Archaeology Education and the Political Landscape of American Schools

By Davis, M. Elaine | Antiquity, March 2000 | Go to article overview
Save to active project

Archaeology Education and the Political Landscape of American Schools

Davis, M. Elaine, Antiquity

Key-words: pre-college, schools, USA, public education


Education, a primary mode for transmitting society's knowledge, values and beliefs, is a highly political endeavour. To understand fully the place of archaeology within the framework of public education in the United States, some background in the broader political landscape and sanctioned curricula in American schools is necessary. This article examines some key aspects of these issues, including governmental control of education, the `history of history' in schools, and the appropriation of the past. It also looks at the status of archaeology education in the United States and considers an appropriate role for pre-college archaeology.

History, power and public education

History education in the United States is primarily the study of the written past. Defining history in such a narrow way has important consequences; authorship of the past is severely restricted, and the history of certain groups is Legitimized while others are devalued. Archaeology at the pre-college level (grades K-12, ages 5-18) exists only on the periphery of the written past. The people occupying the Americas for thousands of years before Columbus arrived get scant coverage in the first few pages of history textbooks, and thereafter appear only in relation to the history of the dominant culture. Reliance on written sources exclude perspectives from those who have traditionally been denied equal access to literacy skills, including ethnic minorities, women, and the working class.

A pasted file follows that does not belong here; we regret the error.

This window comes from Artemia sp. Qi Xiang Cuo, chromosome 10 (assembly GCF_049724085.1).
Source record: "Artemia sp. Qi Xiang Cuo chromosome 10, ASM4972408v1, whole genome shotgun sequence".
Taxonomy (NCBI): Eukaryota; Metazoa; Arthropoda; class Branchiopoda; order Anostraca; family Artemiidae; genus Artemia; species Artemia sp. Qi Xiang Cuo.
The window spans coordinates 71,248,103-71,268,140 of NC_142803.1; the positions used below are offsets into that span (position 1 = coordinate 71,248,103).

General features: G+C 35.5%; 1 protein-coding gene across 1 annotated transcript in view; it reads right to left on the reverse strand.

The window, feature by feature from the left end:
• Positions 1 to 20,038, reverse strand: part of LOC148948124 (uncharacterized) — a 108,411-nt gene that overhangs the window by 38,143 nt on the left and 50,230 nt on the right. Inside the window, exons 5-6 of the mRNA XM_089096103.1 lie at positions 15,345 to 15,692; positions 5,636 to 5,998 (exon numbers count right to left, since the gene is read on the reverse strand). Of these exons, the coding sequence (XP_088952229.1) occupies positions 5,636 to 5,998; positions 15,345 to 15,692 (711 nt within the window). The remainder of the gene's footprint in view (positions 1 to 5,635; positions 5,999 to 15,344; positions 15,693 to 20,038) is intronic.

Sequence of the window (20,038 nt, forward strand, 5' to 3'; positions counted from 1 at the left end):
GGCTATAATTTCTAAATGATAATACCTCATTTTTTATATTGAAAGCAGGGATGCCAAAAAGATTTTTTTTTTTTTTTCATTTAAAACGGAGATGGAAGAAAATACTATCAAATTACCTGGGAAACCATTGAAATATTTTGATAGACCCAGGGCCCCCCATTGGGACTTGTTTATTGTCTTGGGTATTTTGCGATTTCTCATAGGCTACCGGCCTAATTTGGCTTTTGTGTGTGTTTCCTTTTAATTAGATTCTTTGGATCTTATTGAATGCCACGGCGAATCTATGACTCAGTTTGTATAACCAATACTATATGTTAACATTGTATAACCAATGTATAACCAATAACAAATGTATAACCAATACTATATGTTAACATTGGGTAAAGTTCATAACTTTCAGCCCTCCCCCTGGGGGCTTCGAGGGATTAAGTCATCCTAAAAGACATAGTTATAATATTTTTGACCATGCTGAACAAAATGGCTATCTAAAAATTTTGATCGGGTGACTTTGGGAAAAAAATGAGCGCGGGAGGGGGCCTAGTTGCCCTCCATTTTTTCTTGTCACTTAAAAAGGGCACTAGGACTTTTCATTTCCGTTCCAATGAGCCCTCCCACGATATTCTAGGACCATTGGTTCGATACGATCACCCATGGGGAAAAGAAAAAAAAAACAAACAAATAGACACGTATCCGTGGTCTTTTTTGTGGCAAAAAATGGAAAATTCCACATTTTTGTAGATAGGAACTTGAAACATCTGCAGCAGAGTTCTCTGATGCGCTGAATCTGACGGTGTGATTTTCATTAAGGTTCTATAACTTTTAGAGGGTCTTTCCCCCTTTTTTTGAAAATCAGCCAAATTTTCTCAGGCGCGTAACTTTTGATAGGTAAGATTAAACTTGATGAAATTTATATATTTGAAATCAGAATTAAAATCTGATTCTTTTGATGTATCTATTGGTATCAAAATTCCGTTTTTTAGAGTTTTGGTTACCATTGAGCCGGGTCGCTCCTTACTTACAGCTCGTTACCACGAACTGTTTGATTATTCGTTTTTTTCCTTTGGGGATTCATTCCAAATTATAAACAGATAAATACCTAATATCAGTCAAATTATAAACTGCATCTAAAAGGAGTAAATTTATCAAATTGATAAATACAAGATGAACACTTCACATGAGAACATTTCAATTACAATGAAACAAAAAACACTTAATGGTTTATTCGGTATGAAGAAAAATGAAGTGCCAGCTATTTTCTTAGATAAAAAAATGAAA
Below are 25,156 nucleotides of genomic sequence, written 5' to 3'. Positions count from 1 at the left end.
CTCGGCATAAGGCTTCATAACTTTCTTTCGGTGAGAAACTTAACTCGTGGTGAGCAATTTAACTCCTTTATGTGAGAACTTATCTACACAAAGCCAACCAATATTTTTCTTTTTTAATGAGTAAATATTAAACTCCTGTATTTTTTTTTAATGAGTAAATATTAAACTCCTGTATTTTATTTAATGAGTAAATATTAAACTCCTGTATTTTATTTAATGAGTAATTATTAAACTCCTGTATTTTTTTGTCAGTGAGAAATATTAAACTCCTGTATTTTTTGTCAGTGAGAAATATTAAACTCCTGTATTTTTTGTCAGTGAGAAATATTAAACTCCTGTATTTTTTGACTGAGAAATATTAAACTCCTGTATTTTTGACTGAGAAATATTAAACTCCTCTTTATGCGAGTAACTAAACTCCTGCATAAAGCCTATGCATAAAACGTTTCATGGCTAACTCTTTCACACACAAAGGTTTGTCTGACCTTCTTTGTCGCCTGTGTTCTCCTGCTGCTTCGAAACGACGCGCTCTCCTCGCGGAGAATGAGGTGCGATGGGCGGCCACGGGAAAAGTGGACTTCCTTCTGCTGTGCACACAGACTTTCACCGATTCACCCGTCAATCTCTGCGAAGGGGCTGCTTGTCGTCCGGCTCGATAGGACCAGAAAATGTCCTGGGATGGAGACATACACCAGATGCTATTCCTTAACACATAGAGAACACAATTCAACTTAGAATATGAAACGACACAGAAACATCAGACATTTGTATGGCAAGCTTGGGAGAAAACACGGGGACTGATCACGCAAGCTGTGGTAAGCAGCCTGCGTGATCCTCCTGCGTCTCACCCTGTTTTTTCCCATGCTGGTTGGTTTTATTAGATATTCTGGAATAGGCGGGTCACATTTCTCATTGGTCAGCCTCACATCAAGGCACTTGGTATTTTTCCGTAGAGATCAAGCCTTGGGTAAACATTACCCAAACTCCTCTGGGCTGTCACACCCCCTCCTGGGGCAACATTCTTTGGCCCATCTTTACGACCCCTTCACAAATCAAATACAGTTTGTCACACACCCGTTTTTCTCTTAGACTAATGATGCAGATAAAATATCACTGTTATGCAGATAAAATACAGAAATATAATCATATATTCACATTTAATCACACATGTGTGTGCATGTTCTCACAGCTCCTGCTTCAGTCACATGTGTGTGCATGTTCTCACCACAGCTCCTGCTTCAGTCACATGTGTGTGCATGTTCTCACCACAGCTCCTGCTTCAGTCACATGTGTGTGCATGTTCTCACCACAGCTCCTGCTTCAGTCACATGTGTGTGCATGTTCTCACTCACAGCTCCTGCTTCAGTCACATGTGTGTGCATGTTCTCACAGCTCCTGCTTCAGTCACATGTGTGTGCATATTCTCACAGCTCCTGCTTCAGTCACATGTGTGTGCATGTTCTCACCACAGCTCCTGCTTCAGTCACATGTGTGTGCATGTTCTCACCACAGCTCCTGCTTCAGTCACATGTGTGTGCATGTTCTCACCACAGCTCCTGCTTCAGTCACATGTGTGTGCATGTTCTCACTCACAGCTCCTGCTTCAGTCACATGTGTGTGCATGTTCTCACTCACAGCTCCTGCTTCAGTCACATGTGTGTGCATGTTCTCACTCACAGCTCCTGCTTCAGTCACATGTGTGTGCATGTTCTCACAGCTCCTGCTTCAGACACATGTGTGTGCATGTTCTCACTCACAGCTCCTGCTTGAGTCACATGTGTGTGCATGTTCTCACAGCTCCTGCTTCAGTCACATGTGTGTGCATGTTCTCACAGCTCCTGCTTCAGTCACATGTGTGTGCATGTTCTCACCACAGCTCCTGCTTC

The difficulty of identifying a place for archaeology in public education at the pre-college level is also tied to the uncomfortable position history holds within the broader curriculum. History as a school subject in the United States is generally unpopular, particularly with students (Lowen 1995). The reasons for history's low status are complex. It is first important to understand that history enters the pre-college classroom in two different ways: through standard history courses and through social studies (officially admitted to the curriculum in 1916 as an integrated study of social sciences and humanities). From the start there was a split between advocates of social studies and `traditional' historians, relating to a larger ideological rift over the purpose of schooling: to create self-actualising individuals or fulfil the needs of society? Members of the American Historical Association (AHA) argued for history instruction requiring students to examine original documents, consider diverse viewpoints and seek the causes leading to historical events within the social framework: in essence, to think like historians. In contrast, social studies was devised primarily to promote civic competence and meet the needs of society through education. History, within this framework, was not to be focused on the past. or social dynamics, but used to shape the future (Ravitch 1988). Such a difference in perception led to a divide between scholarly academic history and school history which exists to the present; the withdrawal of academic historians from K-12 has affected the way standard history courses are taught, as well as the history that is taught in the context of social studies.